Chip’s Story: Winning the Game of His Life

In the mid-90s, when Chip Hare was a standout on the University of Dayton’s basketball team, he had no idea that a much more serious opponent waited for him down the road — cancer. But with the technology, compassion, and convenience offered at Upper Valley Medical Center (UVMC), Chip waged the game of his life and won.

When Chip noticed his glands were swollen, he decided to get them checked out. When the doctor told him “Hodgkin’s lymphoma,” he couldn’t believe his ears.

“The shock settles in, and you can’t believe it’s happening to you. Of course, a million thoughts ran through my mind.” Chip’s physician practiced in Cincinnati, so the drive back to Piqua gave the athletic director at Edison Community College time to think.

Chip’s father-in-law died from lymphoma, so sharing the news with his wife was particularly tough. Chip’s oncologist in Cincinnati had an excellent reputation throughout the Midwest.

But the drive to Cincinnati was exhausting. “I did six months of chemotherapy and one month of radiation. I drove to Cincinnati four times a month.” His physician was concerned about Chip driving so often to Cincinnati. After some research, she recommended he go to the Cancer Care Center at UVMC.

After meeting the staff at the Cancer Care Center, Chip met medical oncologist Ronald Setzkorn, MD, of Dayton Physicians Network, and knew he was in the right place.

“I felt very comfortable. They walked us through a simulation of the radiation – everything from A to Z.” Chip was impressed with the caring attitude and sensitivity he found at the Cancer Care Center – to help him tackle his disease and meet his emotional and mental needs.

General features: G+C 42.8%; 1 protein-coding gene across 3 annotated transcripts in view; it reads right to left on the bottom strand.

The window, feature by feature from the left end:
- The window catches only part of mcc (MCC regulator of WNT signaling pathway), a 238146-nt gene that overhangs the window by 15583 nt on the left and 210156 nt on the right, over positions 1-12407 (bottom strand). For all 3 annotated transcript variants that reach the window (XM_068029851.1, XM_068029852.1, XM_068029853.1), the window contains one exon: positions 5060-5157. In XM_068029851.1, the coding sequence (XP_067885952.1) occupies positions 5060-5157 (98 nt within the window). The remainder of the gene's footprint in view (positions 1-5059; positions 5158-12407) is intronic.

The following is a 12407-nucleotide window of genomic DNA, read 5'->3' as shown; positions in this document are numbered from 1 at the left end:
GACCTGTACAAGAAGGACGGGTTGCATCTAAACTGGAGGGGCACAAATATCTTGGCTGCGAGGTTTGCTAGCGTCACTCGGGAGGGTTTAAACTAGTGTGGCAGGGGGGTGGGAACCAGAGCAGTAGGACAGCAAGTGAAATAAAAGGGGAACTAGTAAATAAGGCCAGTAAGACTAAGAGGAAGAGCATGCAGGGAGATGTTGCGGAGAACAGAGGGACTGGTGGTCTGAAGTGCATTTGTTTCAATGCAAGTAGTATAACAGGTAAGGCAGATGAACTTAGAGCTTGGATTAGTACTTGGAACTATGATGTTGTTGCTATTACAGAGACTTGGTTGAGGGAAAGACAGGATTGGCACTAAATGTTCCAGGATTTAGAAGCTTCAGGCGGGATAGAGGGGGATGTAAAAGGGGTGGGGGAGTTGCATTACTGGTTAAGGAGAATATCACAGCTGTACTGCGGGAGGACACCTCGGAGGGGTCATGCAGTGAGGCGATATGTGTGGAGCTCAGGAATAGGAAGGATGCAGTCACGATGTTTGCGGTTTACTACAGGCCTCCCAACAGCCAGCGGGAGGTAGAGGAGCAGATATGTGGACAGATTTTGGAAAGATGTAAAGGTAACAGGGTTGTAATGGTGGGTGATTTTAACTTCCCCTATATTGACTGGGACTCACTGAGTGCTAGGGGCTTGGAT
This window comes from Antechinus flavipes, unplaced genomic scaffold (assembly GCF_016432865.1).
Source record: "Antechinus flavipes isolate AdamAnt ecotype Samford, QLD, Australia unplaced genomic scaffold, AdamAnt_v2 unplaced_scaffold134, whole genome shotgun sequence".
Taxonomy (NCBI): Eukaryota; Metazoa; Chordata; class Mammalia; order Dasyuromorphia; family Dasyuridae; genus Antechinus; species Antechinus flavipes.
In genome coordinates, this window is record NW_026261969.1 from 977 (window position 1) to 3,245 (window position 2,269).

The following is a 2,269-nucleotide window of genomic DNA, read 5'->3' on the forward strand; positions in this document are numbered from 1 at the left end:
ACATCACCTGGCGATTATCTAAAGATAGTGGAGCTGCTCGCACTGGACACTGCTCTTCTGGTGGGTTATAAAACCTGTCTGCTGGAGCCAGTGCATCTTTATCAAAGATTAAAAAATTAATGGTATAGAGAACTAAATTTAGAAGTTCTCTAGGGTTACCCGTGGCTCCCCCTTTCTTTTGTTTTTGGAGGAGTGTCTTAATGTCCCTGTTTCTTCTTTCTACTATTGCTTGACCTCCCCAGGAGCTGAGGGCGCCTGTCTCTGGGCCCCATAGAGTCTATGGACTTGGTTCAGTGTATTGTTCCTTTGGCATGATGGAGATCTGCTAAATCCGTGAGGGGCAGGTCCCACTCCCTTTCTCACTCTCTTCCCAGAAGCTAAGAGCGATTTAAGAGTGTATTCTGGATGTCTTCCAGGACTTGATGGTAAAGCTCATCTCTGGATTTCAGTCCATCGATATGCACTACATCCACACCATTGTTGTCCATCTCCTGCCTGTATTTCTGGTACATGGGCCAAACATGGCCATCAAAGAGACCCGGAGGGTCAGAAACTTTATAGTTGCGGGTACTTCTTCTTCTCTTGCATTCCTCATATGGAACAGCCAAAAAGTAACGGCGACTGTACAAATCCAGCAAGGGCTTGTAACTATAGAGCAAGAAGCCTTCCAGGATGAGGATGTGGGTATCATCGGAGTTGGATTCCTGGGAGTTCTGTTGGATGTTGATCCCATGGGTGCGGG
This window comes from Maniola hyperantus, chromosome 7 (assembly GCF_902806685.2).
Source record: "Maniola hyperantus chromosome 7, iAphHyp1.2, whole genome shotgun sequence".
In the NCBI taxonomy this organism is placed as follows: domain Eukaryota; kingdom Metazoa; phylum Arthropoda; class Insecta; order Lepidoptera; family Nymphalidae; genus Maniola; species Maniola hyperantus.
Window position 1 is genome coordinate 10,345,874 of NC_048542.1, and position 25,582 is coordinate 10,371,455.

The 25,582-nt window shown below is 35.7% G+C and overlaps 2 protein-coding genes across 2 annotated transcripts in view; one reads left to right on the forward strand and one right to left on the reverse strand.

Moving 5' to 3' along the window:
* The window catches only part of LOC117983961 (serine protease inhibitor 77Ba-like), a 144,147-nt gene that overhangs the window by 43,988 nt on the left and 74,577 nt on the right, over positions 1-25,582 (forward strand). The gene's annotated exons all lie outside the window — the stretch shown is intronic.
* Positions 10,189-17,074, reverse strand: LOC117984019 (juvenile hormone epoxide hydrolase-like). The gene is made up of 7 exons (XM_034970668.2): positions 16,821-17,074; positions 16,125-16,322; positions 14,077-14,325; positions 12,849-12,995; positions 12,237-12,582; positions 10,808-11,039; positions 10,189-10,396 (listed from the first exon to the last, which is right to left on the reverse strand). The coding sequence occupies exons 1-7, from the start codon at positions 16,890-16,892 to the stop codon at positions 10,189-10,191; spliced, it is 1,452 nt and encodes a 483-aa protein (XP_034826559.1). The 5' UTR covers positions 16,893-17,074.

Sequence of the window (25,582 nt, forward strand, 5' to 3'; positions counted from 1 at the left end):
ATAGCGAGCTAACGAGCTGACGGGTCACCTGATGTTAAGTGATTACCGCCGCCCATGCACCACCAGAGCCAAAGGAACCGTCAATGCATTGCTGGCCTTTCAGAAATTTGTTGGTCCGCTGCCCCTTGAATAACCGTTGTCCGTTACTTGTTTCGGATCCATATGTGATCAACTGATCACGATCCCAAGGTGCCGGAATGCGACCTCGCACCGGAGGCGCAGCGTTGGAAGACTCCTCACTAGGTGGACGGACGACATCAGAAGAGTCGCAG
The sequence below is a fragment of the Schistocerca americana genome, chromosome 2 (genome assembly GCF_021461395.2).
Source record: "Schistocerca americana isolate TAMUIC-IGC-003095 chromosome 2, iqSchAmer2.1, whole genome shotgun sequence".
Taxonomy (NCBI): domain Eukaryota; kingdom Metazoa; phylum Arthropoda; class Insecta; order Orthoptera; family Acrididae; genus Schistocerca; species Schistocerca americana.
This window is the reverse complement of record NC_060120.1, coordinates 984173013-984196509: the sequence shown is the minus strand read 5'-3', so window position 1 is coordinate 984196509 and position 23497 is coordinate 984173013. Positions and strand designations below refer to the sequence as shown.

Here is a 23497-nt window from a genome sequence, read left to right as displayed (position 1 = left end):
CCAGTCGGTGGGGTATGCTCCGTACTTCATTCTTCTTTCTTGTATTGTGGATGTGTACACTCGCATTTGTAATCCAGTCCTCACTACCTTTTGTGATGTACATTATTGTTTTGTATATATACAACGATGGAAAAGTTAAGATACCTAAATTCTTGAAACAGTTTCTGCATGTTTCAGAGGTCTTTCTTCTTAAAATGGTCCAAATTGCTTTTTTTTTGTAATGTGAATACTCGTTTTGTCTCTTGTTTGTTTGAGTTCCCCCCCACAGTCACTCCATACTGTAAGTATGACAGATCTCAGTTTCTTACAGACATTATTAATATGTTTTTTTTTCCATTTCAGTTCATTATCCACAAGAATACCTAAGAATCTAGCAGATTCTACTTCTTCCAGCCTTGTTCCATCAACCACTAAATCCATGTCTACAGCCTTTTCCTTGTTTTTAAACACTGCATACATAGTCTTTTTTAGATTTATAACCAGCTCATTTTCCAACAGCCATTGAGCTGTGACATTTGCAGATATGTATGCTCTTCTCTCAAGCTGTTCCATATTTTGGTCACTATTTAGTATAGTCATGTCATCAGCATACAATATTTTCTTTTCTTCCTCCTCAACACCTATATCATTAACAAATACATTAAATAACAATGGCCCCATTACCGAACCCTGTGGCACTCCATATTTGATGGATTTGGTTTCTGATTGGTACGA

“Looking at it from an athletic perspective,” he says, “we needed to finish strong, and UVMC did a great job in helping me close the game strong.”

And he found the 10-minute drive for radiation treatments much more appealing. But, wanting the best care by the best people, he was willing to drive whatever distance it took.

The care he received close to home, at UVMC, was beyond compare as far as Chip was concerned. “There was a plan and they shared it with us. From day one to my last treatment, it was great care.”

Three weeks and 18 treatments later, Chip said nothing happened to him physically that he didn’t expect, thanks to the preparation he received from the staff. “The side effects were minimal, and I was able to go to work, come to the center, get the radiation, and get back to work 45 minutes later, like nothing had happened.”

Back In the Game

Chip, who lives in Miami County with his young family, calls the Cancer Care Center at UVMC a “jewel in the community.” The level of competency, combined with homegrown compassion, works to make the Cancer Care Center a special place for cancer care.

“They allowed me to get the quality of life back that I chose. I can live knowing we did what we had to do to conquer this disease and move on.”

Chip has been involved in athletic team competition most of his life, but the battle he waged against cancer involved a team of a different sort – a team that helped him get back in the game of life. For that, he is grateful.

Headshot of Ronald Setzkorn, MD

Ronald Setzkorn, MD

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